(6): An Indelible Scar

This is a short-story culled from my novel, A Weird Hope (2012). It was, again, published in  Voices from the Savannah (2010), an anthology of the National Association of Language and Literary Studies, Bayero University, Kano Chapter, vol. 3. It's told to a girl, Shahada by her nanny, Gwaggo. The story is about one of the latter’s peer’s eventual marital life.

GWAGGO CLEARED her throat—emulating her master's (Shahada’s father) habit. “The story began when we were in our early youth, now about five decades ago. Surely I won't use her right name because she still lives; thus, let me call her Ummi, as the house-hold name in the Hausa communities, was betrothed to a young man called Audu. “Audu?” she tried to recall the exact name. “Yes Audu.” The gentleman was a common farmer like his father who was also a great scholar in our village. One day, a fortnight to their wedding, one of the eminent wealthy men living in the village heard about it through one of his informers. He said he would marry her by all means.

Ummi was a very pretty, elegant girl, but her parents were incredibly poor. Thus, as soon as this opulent idol came in her life, Audu's story was completely forgotten. Subsequently, people started criticizing the parents of Ummi over
their ruthless decision to give their daughter's hand in marriage for a worldly thing, not to her initial fiancé, who was poor. The damnedest thing is that Basara, the illegitimate husband-to-be of Ummi, was wonderfully a generous man to the people of Shanya, particularly the elders of the village. Therefore, nobody thought of making a single reproachful expression on that; thinking it wasn't his inclination but her parent bidding in order to get a source of income. Eventually, if you were in his house, the story had a transcendental dichotomy.

To cap the story short, Ummi was at the end married to Basara. She was, in the house, a third wife and callowest one, so she was mercilessly treated like a house-girl by the other wives. She spent a few weeks in such hardship and was later divorced as a result of the untrue allegation, claiming she had been made pregnant already by someone before the wedding.

“Hear me,” he said horribly. “I don't like any bastard child in my house. Take your dirty body and leave my house immediately.”

Ummi was at first impassive, trying to collect her thought together because what was happening was beyond her. She, realizing where her outraged husband was heading to, then looked outright miserable. All the charm was no more on her face, neither was there any on her body. She looked a different person due to shock and fear.

“Alhaji,” she said, hiding his real name for the saved honour, which is the common practice of Hausa wives to show respect to their husband, “Wallahi it’s yours, not anybody's,” she wretchedly and tearfully said.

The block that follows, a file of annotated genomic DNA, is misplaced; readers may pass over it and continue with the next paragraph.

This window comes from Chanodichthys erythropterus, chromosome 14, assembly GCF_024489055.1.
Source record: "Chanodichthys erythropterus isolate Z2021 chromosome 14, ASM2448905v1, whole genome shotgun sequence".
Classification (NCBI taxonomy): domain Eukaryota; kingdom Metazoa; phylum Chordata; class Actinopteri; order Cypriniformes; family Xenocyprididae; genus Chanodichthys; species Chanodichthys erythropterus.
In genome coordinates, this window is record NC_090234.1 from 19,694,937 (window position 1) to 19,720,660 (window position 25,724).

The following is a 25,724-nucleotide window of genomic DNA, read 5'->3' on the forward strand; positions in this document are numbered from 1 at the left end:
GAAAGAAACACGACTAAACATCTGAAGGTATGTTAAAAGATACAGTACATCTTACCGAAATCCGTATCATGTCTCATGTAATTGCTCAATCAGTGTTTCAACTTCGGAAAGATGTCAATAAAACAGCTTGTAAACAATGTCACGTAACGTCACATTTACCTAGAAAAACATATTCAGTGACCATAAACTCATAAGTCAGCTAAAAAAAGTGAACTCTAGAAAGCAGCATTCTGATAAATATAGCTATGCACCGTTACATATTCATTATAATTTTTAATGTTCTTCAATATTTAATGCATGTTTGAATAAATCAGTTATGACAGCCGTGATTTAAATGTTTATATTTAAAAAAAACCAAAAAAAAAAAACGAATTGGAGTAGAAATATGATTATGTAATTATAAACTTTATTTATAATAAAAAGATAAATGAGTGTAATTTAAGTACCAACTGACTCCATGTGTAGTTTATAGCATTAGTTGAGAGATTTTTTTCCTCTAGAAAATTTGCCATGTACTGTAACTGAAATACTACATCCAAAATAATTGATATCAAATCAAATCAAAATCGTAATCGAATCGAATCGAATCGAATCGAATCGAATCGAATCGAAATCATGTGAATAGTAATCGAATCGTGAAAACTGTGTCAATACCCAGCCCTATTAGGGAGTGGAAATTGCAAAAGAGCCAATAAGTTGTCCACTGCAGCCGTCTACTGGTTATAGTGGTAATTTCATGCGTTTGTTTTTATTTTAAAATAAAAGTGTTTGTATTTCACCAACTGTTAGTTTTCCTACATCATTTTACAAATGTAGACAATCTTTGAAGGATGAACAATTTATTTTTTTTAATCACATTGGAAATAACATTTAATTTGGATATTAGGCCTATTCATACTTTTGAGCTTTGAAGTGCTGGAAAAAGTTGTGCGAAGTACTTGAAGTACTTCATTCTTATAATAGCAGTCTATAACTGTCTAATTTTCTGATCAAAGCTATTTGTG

“No! Immediately pack your ratty belongings and leave my house before I returned.”

“Oh--Alhaji--Please.” She held the edge of his big gown (Babbar Riga) tearfully, begging.

He, without a single glance at her, went out harshly, pushing her back disdainfully. “Stupid!” he roared. It was a usual business to him.

Basara was, after Ummi had returned home, called by her elders. He honoured the invitation and came, but repeated what he said to her before.

“Alhaji Basara,” said one of her folks in a pitiful sensation, “she is supposed to get pregnancy. Two months are not two days. Even in a day, a wife could be made pregnant by her husband, isn't it?” he asked, looking at Basara. “Don't you know this?”

“I know, but I actually didn't mate her.” he grinned wildly, “How can I sleep with that little crazy girl! God forbid.”

“Watch your language, Alhaji!” warned one old man.

“Wallahi…he…did…several times,” cried Ummi from the back. The embattled Ummi felt no shame after such pronouncement, which she could not have said under normal circumstance.

“Ah!” he exploded, and stood up with mouth agape, “Am I a liar? Is it what you teach her, disrespecting people older than her and in such a company of aged faces? You chit!” he groaned, pointing at her.

“It’s okay…that's all…” said one of them in great despair.

The dramatic episode ended that way. They had no power of any sort to convince or let alone compel him to accept the pregnancy. They unwillingly gave up. And the stark truth is that: he was the owner of the pregnancy. He only fulfilled his desire as he had been discreetly doing.

At the end of the day, Ummi was left the victim; severely jeopardized, traumatized and disheartened and with a pregnancy that people regarded as illegitimate. She finally gave birth to a baby seen in the community as a bastard.

It was then that her parents realized their fault, regretted and wished they had not done that to her. What a pity?”

“Why didn't they sue that frigging ‘rake’ to court?” Shahada, absolutely startled by the story, asked.

“This is a nice idea. The magistrate courts we had then couldn't deal with that case. No proof. No one would agree with Ummi or her parent’s part of the story that Basara could do such an unworthy thing. The man was, to more aptly describe his perverted behaviour, a wolf in sheep’s clothes”.

“What about the district head, didn't he get the story?”

“Young girl…what was done couldn't be undone. So they, though the parents alone, at least to a certain extent, deserved it. Materialism.”

“May Allah compensate them.”



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